When her husband, Michael Wilder, became sick in March, Dominique Wilder quickly realized he was fighting more than a bout of the flu. He went straight to bed and stayed there.
Dominque and Michael Wilder. “It was scary because we had never seen him sick like that before,” said Dominique, an associate Head Start teacher in Kalamazoo. “I knew this was something different, and he just kept getting weaker and weaker.” Looking back, the family considers it a small miracle neither she nor the couple’s young daughters became seriously ill. They didn’t have any masks or gloves to wear at home. But they did what they could. Michael stayed upstairs in his room, while Dominique and the girls camped out in the living room. She relied on disinfectant to clean everything in the house and the family continuously used hand sanitizer. Dominique went upstairs to check on him, frequently, often bringing soup and tea to help keep him hydrated. He was sweating so profusely, she recalls, he lost 10 pounds in four days. During the first week, she changed his wet sheets twice a day. “Everywhere I went, I had to disinfect anything that I touched after leaving him,” Dominique said.
Bed-bound for 15 days
Michael, 47, was more susceptible to coronavirus because he has diabetes, which is considered an underlying health condition. He was bed-bound for a total of 15 days and spent another 30 days recuperating before he could return to work. Worried about him, Dominique took him to the doctor’s office that first week. Too weak to walk, he had to use a wheelchair. With his temperature above 102, she was told to take him to the emergency room. But there was little that could be done, Dominique remembers. At the time, the hospital had few coronavirus tests, and those were being saved for those who likely needed to go on a ventilator. The Wilders were sent home and told to quarantine for 15 days. A doctor later confirmed that Michael was included in Kalamazoo County’s COVID-19 statistics.
Long-term health effects
He likely contracted the disease during a visit to a Chicago-area youth prison a week earlier. The trip was part of his work as a group violence intervention coordinator for the city of Kalamazoo. Later, he learned that six others in the group became ill with COVID-19. “I'm just amazed that Dominique didn't get sick at all,” said Michael, who remembers one day when his wife looked ill. “I looked at her, and she was gray." Fortunately, she was better the next day. He's grateful no one else in his family experienced COVID-19, because he’s had to deal with its long-term effects. “Before I got COVID, I did 100 push-ups every morning before I went to work. COVID ravaged my body so much, I only can do about 24 push-ups. I still haven’t gotten my strength back,” Michael said. Dominique lost an aunt and an uncle to the virus. Her godmother, who is a health care worker, and a neighbor had it and recovered.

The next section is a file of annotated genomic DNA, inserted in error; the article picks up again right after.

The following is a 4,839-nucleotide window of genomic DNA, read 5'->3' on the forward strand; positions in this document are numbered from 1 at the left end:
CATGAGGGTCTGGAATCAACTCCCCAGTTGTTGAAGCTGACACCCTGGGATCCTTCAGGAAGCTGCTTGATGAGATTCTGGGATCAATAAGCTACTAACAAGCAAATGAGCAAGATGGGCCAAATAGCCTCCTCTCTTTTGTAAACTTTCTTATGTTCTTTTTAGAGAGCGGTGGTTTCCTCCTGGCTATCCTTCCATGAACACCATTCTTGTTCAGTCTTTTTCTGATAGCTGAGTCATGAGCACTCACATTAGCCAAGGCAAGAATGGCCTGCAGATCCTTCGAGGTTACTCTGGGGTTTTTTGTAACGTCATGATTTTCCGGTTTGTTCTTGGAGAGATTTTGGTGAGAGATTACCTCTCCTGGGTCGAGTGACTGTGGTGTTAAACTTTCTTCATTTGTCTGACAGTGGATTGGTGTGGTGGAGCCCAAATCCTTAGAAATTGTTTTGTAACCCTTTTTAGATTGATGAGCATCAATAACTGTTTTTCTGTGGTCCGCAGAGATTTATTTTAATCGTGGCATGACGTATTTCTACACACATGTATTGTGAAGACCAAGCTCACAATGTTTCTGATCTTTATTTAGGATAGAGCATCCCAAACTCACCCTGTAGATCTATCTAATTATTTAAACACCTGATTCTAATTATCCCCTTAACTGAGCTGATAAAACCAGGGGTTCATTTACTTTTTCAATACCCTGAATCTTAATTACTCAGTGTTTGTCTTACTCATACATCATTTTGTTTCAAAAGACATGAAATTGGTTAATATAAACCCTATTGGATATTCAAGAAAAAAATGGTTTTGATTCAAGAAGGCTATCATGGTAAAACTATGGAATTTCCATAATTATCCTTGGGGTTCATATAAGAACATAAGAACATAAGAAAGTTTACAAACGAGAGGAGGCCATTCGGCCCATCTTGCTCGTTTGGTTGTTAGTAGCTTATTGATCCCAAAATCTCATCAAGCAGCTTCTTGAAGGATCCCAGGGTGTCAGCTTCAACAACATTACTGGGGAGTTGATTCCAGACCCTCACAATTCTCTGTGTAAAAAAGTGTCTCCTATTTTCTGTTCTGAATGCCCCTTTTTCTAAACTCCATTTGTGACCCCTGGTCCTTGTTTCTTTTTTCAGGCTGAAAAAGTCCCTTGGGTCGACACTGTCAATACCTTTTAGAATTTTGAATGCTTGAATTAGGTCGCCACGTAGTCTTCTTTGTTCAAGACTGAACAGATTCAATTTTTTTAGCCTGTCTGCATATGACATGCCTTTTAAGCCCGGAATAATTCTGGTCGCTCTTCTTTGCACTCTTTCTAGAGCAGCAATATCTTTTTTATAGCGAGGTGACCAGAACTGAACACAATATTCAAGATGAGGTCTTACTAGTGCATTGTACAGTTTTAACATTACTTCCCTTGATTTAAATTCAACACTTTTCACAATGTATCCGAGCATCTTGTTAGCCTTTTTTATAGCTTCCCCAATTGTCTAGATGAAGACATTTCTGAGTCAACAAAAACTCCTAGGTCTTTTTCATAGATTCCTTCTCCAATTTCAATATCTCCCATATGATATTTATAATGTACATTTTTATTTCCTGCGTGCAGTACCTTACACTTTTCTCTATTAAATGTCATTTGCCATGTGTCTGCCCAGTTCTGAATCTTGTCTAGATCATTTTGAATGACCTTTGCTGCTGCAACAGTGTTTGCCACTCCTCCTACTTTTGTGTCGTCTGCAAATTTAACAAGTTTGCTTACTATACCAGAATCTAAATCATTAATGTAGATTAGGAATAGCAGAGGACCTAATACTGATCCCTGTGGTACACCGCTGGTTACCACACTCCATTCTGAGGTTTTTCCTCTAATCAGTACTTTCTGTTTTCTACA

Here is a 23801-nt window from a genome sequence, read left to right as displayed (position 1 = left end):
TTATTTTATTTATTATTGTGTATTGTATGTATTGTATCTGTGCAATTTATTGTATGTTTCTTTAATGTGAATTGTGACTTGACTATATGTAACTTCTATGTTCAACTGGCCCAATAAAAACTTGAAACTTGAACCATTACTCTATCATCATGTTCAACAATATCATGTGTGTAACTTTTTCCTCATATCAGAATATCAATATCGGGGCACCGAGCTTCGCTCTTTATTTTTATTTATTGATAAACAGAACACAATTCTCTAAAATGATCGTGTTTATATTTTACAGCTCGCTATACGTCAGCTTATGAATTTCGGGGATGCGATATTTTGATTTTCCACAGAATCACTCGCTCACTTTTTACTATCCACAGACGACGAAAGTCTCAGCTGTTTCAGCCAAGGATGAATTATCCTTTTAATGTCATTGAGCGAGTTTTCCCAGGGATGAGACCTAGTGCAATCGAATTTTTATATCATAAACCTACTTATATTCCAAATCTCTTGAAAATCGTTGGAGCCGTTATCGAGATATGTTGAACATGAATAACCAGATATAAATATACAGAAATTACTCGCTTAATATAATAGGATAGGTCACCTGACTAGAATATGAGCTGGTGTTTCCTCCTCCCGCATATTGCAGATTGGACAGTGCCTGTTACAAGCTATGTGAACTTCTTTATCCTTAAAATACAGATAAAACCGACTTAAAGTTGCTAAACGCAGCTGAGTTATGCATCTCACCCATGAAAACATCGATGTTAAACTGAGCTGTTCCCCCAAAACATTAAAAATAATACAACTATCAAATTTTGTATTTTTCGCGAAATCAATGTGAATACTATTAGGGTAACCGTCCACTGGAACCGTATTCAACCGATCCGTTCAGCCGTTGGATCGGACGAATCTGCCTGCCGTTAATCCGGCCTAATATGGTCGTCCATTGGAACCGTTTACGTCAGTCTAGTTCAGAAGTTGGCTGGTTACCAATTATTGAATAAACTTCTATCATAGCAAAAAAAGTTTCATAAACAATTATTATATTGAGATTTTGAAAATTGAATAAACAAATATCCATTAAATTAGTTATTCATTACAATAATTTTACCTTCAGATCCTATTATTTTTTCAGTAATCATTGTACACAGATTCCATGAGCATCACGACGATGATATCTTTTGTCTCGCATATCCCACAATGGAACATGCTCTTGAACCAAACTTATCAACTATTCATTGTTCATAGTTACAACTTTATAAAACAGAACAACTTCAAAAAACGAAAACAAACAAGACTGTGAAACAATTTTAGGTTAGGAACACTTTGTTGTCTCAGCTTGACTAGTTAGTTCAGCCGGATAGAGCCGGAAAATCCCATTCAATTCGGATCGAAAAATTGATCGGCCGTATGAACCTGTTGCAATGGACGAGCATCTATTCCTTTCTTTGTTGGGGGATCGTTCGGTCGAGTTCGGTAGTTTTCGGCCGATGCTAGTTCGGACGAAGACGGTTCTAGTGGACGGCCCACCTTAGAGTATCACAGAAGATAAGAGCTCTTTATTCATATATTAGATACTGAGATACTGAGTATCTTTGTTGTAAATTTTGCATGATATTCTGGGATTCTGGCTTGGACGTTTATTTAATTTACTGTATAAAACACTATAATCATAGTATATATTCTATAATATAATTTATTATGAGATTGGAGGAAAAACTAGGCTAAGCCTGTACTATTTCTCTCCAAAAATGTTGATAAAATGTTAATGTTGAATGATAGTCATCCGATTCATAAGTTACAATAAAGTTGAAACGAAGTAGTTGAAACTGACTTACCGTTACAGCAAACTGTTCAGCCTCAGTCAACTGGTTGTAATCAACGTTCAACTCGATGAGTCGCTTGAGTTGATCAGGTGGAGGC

Be vigilant about prevention
Her advice is to be vigilant about wearing masks and washing hands. “We are wearing masks and using lots of hand sanitizer. We are also limiting where we are going. I try to make sure that we have a clean mask every day," Dominique said. The Centers for Disease Control and Prevention recommends people living with someone who is ill from COVID-19 take the following precautions:
- Wash dishes and utensils using gloves and hot water.
- Clean hands after taking off gloves or handling used items.
- Avoid sharing personal items.
- Open windows to improve air circulation in a home.